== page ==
Why Flowcharts are perfect for Classroom Learning
In very simple terms a flowchart can be described as an graphical representation of a process. Although they may look simple a flowchart has a standard set of symbols that can be used to map even very complex processes.
They are useful in many scenarios and used across the world to solve problems and map processes, so naturally they are a good fit for the classroom. Below are few reasons why they are a great fit for a classroom and how they benefit students.
Widely Used in Different Professions
Software engineering students use them to map and understand algorithms, software engineers use them to map process flows, HR teams use them to map recruitment processes, accountants use them to understand the transaction flow, managers use the to plan projects and the list goes on.
The fact is if there is a process it can be drawn using a flowchart. And a visual representation of a process makes it easier to understand than ten paragraphs explaining the same process. Hence flowcharts are used across many industries.
This wide usage across industries makes it an extremely useful technique to learn and have in your arsenal.
They Help to Organize Thoughts
They help to look at a problem in and find a solution to it in an organized way. Most problems have processes and decisions and flowcharts have separate symbols to support these things.
Students can identify and analyze different processes related to the problem and how they connect with each other. Decision blocks help when their is a question when there is a question to be answered and subsequent action taken on that decision.
Because the problem is broken down its much easier for students to understand and come up with a solution to the problem.
it will also enable them to learn to understand the sequences and how each process and decision fits into that sequence.
Improves Decision Making
Unless it’s a very simple flowchart there are usually few different paths that need to be taken to arrive at the final solution to the problem. Sometimes in a process one might recursively go through the same path few times ( a good example is algorithms found in software engineering ). By using decision blocks within the flowchart students will learn how each decision affects the final outcome.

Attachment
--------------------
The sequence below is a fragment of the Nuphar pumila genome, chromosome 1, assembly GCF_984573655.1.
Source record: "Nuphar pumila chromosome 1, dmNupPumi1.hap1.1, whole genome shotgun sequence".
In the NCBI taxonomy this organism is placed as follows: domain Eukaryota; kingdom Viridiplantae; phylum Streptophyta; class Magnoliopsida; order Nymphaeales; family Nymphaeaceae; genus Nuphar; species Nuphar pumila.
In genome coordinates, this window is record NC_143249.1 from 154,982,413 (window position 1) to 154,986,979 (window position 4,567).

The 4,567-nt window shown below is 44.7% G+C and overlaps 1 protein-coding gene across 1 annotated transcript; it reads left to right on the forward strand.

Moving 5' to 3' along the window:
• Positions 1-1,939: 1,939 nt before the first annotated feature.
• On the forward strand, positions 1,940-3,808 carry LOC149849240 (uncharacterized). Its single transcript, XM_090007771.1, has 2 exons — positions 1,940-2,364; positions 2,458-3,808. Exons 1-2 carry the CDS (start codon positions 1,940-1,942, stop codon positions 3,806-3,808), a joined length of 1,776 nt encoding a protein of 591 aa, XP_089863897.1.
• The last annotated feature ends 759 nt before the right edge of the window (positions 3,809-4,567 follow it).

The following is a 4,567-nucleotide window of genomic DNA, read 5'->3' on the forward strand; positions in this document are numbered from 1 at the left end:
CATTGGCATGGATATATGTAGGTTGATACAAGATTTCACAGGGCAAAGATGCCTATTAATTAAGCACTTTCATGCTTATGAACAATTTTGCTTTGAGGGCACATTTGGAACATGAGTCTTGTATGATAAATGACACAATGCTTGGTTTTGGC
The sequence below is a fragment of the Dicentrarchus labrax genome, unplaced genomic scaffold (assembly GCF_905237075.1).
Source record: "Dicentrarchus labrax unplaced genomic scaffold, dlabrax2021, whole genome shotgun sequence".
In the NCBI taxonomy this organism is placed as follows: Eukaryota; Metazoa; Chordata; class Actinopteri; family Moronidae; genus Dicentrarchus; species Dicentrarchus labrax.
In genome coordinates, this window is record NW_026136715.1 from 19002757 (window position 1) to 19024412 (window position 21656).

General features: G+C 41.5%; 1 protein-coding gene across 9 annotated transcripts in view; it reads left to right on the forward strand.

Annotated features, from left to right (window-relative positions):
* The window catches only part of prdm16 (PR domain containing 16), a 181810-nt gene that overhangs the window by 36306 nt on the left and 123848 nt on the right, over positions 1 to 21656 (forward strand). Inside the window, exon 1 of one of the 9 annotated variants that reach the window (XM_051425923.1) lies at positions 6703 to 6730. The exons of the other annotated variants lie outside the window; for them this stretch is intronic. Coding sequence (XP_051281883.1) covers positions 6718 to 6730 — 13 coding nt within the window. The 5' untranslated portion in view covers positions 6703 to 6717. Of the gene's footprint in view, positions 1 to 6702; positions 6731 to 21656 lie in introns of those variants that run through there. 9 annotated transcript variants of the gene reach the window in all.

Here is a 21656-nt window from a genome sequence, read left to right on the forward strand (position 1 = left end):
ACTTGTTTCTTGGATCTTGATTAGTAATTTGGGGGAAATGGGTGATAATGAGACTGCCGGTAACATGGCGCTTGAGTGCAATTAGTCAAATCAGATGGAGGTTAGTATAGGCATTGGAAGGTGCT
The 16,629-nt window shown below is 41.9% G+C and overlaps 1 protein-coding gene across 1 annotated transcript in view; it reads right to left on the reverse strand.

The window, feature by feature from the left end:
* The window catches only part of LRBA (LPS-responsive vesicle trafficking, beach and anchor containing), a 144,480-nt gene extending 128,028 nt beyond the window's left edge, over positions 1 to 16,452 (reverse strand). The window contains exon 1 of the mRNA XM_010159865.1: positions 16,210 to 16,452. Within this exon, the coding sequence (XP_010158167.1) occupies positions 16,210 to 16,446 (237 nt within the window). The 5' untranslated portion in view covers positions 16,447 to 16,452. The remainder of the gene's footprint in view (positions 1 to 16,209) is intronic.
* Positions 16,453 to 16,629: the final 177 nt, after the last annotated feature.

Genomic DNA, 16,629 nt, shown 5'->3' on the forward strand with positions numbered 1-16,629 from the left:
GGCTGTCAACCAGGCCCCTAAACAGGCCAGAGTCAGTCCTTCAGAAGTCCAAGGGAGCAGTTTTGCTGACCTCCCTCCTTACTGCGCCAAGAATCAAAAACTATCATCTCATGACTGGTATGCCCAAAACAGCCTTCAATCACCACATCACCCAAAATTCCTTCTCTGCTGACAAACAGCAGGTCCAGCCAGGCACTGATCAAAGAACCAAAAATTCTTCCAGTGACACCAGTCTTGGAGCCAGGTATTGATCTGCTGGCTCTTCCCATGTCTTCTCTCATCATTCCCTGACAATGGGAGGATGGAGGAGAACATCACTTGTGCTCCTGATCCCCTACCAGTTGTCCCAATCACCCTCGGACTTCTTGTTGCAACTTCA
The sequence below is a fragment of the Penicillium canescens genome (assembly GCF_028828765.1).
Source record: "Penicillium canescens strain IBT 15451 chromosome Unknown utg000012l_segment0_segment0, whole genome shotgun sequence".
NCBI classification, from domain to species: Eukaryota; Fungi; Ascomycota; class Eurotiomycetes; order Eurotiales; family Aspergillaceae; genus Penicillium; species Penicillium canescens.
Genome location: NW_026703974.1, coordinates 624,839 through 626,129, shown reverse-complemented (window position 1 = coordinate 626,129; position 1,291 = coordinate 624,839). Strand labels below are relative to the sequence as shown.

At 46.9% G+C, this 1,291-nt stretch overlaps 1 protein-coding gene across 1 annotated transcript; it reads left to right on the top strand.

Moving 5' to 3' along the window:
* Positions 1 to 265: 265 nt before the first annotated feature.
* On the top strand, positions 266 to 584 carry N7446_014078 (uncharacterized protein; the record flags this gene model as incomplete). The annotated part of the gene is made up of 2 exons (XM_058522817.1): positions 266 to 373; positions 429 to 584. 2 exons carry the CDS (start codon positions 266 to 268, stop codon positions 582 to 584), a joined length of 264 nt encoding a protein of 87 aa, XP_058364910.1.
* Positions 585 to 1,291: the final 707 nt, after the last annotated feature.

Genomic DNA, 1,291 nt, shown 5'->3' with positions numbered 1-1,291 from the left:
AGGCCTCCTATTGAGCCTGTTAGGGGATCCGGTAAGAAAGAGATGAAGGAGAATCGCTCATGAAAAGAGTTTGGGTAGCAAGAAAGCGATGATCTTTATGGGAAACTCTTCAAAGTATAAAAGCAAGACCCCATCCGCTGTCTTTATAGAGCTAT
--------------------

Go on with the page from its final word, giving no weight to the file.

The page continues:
Furthermore because decision blocks force you to follow two different paths students will quickly start to identify possible decision points. So in a way it improved two sides for classroom children.
Can Be Used to Visualize Complex Problems
Although they may look simple flowcharts have a comprehensive set of objects that can be used to represent almost any problem in a visual manner.
Perhaps the most popular usage of flowcharts is found in software engineering where it is heavily used to learn different algorithms and the concepts behind them.
Also when you’re just starting out with software engineering it’s useful to visualize the problem before the actual coding work.
Most people are only aware of few flowchart symbols like start, processes and decision blocks. Hence they tend to discard it when it comes to visualizing complex problems.
But the standard flowchart library comes with plenty of objects that are more than enough to modal real world problems.
The latest standard flowcharting symbols have close to 20 objects and have symbols to represent almost anything you’ll find in a process.
If Not You Should
Listed above are few ways flowcharts can benefit students in the classroom. If you know or experience other benefits please do share them in the comments section. And if you're not using them in the classroom yet, its about time you do it :-)
More by this Author
Upeksha Swarnamali was beaten by her husband and now fights for justice as a member of Parliament.
Chathurika Peiris is a hot Sri Lanka actress and a movie star. She was a popular television drama actress and did act in some mainstream movies.
God's Paradise nature resort in Ingiriya near Horana great place to for family visits, team outings with natural pool visitors experience
No comments yet.